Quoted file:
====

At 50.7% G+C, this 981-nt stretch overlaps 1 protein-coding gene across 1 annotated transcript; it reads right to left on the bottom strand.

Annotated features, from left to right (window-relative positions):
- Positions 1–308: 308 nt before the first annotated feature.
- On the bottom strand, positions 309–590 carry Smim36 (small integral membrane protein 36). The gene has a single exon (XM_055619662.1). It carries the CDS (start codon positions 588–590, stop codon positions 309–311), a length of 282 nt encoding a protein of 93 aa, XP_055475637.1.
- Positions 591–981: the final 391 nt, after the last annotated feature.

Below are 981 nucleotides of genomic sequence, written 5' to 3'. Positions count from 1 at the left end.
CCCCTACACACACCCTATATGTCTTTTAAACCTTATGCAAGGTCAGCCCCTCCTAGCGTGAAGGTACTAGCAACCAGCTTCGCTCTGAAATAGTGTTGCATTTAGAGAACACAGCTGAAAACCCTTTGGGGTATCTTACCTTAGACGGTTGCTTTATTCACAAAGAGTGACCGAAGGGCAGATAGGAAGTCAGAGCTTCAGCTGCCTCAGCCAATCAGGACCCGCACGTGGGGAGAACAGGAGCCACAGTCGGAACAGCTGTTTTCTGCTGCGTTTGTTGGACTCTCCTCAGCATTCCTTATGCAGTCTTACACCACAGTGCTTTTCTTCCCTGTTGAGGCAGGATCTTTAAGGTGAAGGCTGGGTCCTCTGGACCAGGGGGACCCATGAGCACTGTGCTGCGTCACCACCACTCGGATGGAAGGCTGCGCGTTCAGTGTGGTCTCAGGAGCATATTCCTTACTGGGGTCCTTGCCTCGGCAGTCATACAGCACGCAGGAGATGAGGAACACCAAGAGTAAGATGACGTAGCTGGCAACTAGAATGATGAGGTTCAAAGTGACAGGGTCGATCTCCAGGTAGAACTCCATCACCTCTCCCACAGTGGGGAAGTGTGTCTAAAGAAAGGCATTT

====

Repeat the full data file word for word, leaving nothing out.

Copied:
At 50.7% G+C, this 981-nt stretch overlaps 1 protein-coding gene across 1 annotated transcript; it reads right to left on the bottom strand.

Annotated features, from left to right (window-relative positions):
- Positions 1–308: 308 nt before the first annotated feature.
- On the bottom strand, positions 309–590 carry Smim36 (small integral membrane protein 36). The gene has a single exon (XM_055619662.1). It carries the CDS (start codon positions 588–590, stop codon positions 309–311), a length of 282 nt encoding a protein of 93 aa, XP_055475637.1.
- Positions 591–981: the final 391 nt, after the last annotated feature.

Below are 981 nucleotides of genomic sequence, written 5' to 3'. Positions count from 1 at the left end.
CCCCTACACACACCCTATATGTCTTTTAAACCTTATGCAAGGTCAGCCCCTCCTAGCGTGAAGGTACTAGCAACCAGCTTCGCTCTGAAATAGTGTTGCATTTAGAGAACACAGCTGAAAACCCTTTGGGGTATCTTACCTTAGACGGTTGCTTTATTCACAAAGAGTGACCGAAGGGCAGATAGGAAGTCAGAGCTTCAGCTGCCTCAGCCAATCAGGACCCGCACGTGGGGAGAACAGGAGCCACAGTCGGAACAGCTGTTTTCTGCTGCGTTTGTTGGACTCTCCTCAGCATTCCTTATGCAGTCTTACACCACAGTGCTTTTCTTCCCTGTTGAGGCAGGATCTTTAAGGTGAAGGCTGGGTCCTCTGGACCAGGGGGACCCATGAGCACTGTGCTGCGTCACCACCACTCGGATGGAAGGCTGCGCGTTCAGTGTGGTCTCAGGAGCATATTCCTTACTGGGGTCCTTGCCTCGGCAGTCATACAGCACGCAGGAGATGAGGAACACCAAGAGTAAGATGACGTAGCTGGCAACTAGAATGATGAGGTTCAAAGTGACAGGGTCGATCTCCAGGTAGAACTCCATCACCTCTCCCACAGTGGGGAAGTGTGTCTAAAGAAAGGCATTT